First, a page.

Being Asian, we always have serious doubts about the food quality at Asian restaurants overseas. Especially when they’re a franchise and their chefs are non-Asians. And that is what we thought when considering whether it would be good or not to try out the Wagamama Restaurant. Now, I cannot emphasize enough that I have absolutely nothing against non-Asian chefs. But it’s just like having an Asian chef cook an authentic Italian meal for me. I would rather have real Italian food by a real Italian, if you know what I mean.
So we wanted to have some lunch and went through our usual ritual of deciding whether an Asian restaurant is good enough for us to try for the first time.
- Look at the menu to see if the food sounds good
- Peer in the window to see if there are many customers and what they’re eating
- Do a head count to see if there are more Asians than non-Asian customers
- Stand about for 30 minutes debating how good the food is gonna be
- Walk past the restaurant 10 times then go back to look at the menu again
- More standing around and deciding if the food will be good
- Repeat steps 1-6 many more times in random order
- Finally decide to walk in and give it a try
After wasting much precious time, we were seated in the restaurant and looking at the menu. You would’ve thought we would know all the dishes off by heart after pondering over it a million times outside the restaurant. I was starving at this point and could eat 5 bowls of noodles. We finally ordered a portion of chicken and vegetable gyoza, miso ramen, chilli chicken ramen, peach iced tea and green tea.
The sauce that came with the gyoza was surprisingly good! And the gyoza itself was delicious.
Boy was I surprised at how HUGE the portion of noodles was. I love miso soup and this was actually really good as well. Add a little chilli oil and you’re good to go!
The chilli chicken ramen was mine and it was delicious. It was not at all spicy to me so a dabble of chilli oil gave it a little boost. As much as I liked the food, and as hungry as I was, I could only finish half the bowl. Good thing I didn’t order 5 huh?
All in all, we liked the food and would probably go back again. The price was reasonable and apparently green tea is free with any meal. But because it was just noodles in soup and something I thought I could easily whip up myself, I felt it was slightly on the pricey side (plus really good noodle soup costs about £1 where I come from). But hey, it was a good lunch and not bad for an Asian franchise restaurant.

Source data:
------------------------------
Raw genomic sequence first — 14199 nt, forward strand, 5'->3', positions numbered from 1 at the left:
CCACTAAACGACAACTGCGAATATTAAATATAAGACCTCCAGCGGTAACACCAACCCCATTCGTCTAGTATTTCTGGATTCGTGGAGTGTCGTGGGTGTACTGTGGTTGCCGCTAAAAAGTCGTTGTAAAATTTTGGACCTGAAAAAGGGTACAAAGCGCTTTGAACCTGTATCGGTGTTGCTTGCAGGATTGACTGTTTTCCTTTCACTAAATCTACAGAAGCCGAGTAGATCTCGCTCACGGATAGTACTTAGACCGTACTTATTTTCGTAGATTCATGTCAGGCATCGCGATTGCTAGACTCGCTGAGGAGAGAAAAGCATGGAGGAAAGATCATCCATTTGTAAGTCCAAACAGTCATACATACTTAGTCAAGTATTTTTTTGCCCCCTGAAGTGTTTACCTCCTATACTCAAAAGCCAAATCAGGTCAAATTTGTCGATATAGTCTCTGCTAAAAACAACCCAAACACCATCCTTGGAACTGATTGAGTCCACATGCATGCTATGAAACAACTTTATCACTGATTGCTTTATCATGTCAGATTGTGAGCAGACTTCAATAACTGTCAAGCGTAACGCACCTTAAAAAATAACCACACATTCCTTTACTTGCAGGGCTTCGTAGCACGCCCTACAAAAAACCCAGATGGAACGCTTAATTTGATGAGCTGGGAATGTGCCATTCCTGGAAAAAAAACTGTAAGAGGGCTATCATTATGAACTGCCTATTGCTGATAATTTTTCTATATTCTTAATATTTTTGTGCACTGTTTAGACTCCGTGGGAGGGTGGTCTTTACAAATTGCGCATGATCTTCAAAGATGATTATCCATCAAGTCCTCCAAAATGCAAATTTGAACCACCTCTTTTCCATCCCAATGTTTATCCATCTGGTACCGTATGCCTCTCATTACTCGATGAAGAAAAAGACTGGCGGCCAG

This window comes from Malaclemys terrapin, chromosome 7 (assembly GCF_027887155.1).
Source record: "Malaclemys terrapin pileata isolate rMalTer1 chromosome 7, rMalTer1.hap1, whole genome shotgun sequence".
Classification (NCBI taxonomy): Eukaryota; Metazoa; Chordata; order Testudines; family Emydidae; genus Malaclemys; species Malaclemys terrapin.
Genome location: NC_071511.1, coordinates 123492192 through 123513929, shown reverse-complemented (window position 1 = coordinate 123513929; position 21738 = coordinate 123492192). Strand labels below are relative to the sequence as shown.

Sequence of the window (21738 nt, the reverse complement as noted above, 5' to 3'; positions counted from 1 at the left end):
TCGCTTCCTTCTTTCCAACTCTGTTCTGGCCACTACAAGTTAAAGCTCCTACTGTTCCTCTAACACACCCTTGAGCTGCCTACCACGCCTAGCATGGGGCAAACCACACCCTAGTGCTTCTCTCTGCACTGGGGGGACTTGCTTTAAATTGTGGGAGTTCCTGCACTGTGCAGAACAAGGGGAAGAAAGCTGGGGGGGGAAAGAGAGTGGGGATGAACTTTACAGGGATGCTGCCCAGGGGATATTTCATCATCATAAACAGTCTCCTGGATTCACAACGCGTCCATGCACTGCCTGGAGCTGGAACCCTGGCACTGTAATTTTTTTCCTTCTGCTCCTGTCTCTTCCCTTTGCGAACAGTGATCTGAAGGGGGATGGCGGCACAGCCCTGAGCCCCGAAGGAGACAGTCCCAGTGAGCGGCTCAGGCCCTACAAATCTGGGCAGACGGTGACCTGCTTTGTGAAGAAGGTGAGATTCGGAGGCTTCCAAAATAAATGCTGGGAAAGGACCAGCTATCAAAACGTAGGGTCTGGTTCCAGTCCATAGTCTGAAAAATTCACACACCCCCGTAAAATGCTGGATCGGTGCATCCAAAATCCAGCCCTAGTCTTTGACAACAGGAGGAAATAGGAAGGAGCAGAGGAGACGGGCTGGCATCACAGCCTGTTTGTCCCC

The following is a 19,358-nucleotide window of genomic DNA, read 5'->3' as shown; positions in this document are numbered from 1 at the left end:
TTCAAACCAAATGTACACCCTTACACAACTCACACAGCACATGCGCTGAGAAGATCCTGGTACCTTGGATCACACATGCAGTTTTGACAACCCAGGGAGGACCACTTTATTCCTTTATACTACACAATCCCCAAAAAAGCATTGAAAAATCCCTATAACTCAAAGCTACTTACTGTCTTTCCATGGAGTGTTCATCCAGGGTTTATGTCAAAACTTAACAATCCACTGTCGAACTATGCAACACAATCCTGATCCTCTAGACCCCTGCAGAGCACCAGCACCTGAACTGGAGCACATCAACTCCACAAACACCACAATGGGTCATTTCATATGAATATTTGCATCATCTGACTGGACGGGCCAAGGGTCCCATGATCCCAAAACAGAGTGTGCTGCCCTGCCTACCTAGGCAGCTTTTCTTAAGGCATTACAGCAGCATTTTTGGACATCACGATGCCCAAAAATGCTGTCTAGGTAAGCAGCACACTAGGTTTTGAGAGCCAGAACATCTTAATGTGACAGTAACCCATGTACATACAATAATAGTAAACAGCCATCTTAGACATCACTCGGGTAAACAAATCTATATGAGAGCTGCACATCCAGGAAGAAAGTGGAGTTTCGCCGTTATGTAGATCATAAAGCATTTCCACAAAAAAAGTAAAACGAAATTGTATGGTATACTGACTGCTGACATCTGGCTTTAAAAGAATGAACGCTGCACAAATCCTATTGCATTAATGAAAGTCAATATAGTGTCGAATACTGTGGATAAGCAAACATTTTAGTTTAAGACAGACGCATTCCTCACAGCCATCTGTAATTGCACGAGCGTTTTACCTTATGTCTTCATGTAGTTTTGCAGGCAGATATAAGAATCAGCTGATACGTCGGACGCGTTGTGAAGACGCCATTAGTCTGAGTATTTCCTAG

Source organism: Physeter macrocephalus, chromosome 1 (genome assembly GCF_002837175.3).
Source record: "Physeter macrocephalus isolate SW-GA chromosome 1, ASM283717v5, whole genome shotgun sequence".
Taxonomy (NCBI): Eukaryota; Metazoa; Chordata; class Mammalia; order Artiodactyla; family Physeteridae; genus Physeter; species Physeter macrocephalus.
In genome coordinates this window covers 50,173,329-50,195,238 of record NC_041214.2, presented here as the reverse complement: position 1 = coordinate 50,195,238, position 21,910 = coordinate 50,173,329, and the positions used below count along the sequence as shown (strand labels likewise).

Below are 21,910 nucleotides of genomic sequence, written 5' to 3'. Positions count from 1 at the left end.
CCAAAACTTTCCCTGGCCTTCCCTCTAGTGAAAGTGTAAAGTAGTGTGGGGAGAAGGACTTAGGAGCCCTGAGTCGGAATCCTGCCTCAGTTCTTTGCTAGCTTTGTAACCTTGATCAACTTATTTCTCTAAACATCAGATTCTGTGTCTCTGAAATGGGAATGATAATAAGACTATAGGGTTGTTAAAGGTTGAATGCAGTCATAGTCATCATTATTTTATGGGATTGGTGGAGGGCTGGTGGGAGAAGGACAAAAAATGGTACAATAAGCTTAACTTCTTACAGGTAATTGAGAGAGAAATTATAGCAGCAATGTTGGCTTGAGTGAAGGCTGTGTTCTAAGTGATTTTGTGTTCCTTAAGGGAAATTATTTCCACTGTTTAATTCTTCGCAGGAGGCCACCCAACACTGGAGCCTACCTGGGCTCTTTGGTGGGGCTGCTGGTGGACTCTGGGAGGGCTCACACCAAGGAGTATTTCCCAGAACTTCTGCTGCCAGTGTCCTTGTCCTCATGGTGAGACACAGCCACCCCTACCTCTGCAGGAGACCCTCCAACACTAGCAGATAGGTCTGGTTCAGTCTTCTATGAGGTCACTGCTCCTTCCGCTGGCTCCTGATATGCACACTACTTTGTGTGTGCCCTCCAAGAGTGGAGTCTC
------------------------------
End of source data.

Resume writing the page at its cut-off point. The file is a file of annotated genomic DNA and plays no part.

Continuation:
Next time though, we’ll save ourselves the time and just walk in to try it.
I’ve never ever liked eating butternut squash soup, even though I’ve never tried it. Then once when we were out for lunch, my mom ordered butternut squash soup. I thought, “Gross“. She insisted I tried some (practically forced a spoonful down my throat) and whaddya know? I liked it! I just had to make it myself so I could have some anytime I wanted. And this is the easiest soup recipe ever. Plus, it’s great for a cold winter’s day when you’re freezing your butt off!
1 tbsp olive oil
1 tbsp Lurpak butter
1 butternut squash, cut into chunks
1 onion diced
2 cloves of garlic chopped (as a garlic-lover, I used about 5 or 6)
1 cube chicken stock
1 litre water
Salt and pepper to taste
- Fry garlic and onion in olive oil and butter until light brown.
- Add squash into pot and fry until slightly cooked.
- Add water, chicken stock, salt and pepper and boil on low fire until squash is well-cooked.
- Blend the soup with a hand blender.
- Serve soup with buttered bread! (I love bread with butter)
Needless to say it has been blizzarding terribly for the past few days. Temperatures dropping, snow mounting and driving is like figure skating in my car. Add to that some lightning and thunder as well, and it was like a snow storm! The lightning actually fried the power and telephone line at a friend’s house nearby. There was literally smoke coming from their router! Thankfully, it didn’t affect us at all except to give me a fright that made me jump out of my skin.
It snowed so much that our cars couldn’t get out. So out came the shovels to clear the driveway. I contributed by pressing the shutter to commemorate our first snow shovelling experience ever. Quite pleased that I didn’t have to do all that manual labour. I did volunteer to help but was told to stay out of the way because I would be too slow.
Oh well, more time to take photos. Here’s my very own wishing well, buried in snow at the moment.
I’m still waiting for it to grant my wishes.
After people kept telling me my picture of what I thought was a tree was actually a bush, I decided I should redeem myself for such an evident display of sheer stupidity. In my defense, it didn’t really look like bush either! So anyways, I now have here a proper picture of a solitary tree. Brown tree trunk with branches sticking out, can’t be mistaken this time.
Most non-evergreen trees are completely bare by now and only have naked branches to display. Then I spotted this tree covered in snow but was still holding on to the ends of autumn.
I don’t normally get all wishy-washy but it made me think of the many seasons of life, and how sometimes I try to hold on to a previous phase or past glories (or like reluctantly accepting that my student life is now over). But funny thing about life, it goes on. And while some new phases of life may seem challenging, daunting, even scary at times, having the courage to go through it may just make me a stronger and better person. I have always thought that it is important to have the strength to surpass the difficult encounters in life. But perhaps, it is more important to have the strength to step out of my comfort zone and into uncharted territories.
Far too much thought for one day.